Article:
Christian von Koenigsegg isn't a fan of standing still. His eponymous Swedish auto company has been turning out high quality, low-volume supercars now for just over a decade, challenging the likes of Bugatti and other artisanal builders for superlatives in speed and handling.
Yet today, Koenigsegg launched his most ambitious car yet, one meant to stand on the stage with Ferrari, Porsche and any other builder. This is the Koenigsegg Regera, an 1,800-hp, $1.9 million machine capable of hitting 248 mph — in less than 20 seconds.
While four-digit horsepower figures are rare but not unheard of in small-production cars, the method by which Koenigsegg gets its power may be as impressive as its totals. The back hatch holds a twin-turbo V-8 capable of 1,100 hp on regular high-octane fuel. That engine doesn't use a transmission; rather, Koenigsegg has fitted what he calls a hydraulic drive unit that's coupled with two electric motors on the rear axle. A third electric motor on the front of the engine provides additional energy — up to 700 hp total from all three.
The result is a hypercar that can also drive 31 miles on electricity alone, and take a recharge to its 9.7-kWh battery pack from a plug-in port from the rear. Koenigsegg claims the system only adds about 200 lbs. compared to what the Regera might weigh with a traditional 7-speed transmission, in line with the company's obsession towards light vehicles.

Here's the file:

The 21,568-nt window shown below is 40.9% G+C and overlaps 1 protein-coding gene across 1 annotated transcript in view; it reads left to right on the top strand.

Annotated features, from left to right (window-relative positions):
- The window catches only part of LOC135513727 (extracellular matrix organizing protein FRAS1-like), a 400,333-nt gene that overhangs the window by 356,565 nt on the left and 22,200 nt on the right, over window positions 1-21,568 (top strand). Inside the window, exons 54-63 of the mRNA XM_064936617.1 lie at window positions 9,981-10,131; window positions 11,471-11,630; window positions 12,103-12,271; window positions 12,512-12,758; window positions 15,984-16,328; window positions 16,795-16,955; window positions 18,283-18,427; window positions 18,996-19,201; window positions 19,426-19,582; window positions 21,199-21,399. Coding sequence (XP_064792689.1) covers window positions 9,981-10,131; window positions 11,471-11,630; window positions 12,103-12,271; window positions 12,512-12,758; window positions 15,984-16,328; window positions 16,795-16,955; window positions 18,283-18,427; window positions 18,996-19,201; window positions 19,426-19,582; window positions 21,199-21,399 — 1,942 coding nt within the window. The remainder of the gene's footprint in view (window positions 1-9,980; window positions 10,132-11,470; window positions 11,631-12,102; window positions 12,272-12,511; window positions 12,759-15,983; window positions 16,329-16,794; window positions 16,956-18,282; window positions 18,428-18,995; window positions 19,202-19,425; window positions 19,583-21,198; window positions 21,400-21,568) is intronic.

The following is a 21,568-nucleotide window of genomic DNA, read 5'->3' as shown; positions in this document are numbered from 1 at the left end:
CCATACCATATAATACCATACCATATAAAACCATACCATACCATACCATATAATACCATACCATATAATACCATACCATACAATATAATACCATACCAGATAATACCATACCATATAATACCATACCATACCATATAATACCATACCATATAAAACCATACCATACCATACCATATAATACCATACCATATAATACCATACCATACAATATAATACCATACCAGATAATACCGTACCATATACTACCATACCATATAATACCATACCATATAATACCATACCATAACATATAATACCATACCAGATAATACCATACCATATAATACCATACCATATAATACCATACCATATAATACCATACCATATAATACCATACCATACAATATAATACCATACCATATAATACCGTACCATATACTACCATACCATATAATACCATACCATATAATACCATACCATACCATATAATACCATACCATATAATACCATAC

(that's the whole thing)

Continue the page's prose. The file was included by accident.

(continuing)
That hasn't kept Koenigsegg from upgrading the interior of the Regera; where its previous interiors had a hint of small-carbuilder restrictions, the new one looks as finished as any from an established company. And there are several other trick pieces of engineering deployed throughout the car, from the now-trademark swing-up doors to titanium tailpipes shaped into vertical splitters that aid in creating downforce.
There's an old saying that anyone can build a car that goes fast once; the trick is repeating it, steadily. The challenge for Koenigsegg and other small builders also comes from meeting the bevy of requirements for safety that keep most low-volume cars out of the United States. For the Regera, Koenigsegg claims to have tackled those problems: the 80 cars it will sell, starting at $1.9 million, will be street-legal everywhere including the United States.
It's probably not possible to prove the Regera is the world's fastest production car — the only track long enough to run such a test belongs to Volkswagen, which build the current record holder (the Bugatti Veyron Super Sport) — but Koenigsegg suspects given enough room, the Regera might hit 270 mph. Given how much innovation the Regera brings to the supercar world, it's hard to bet against it.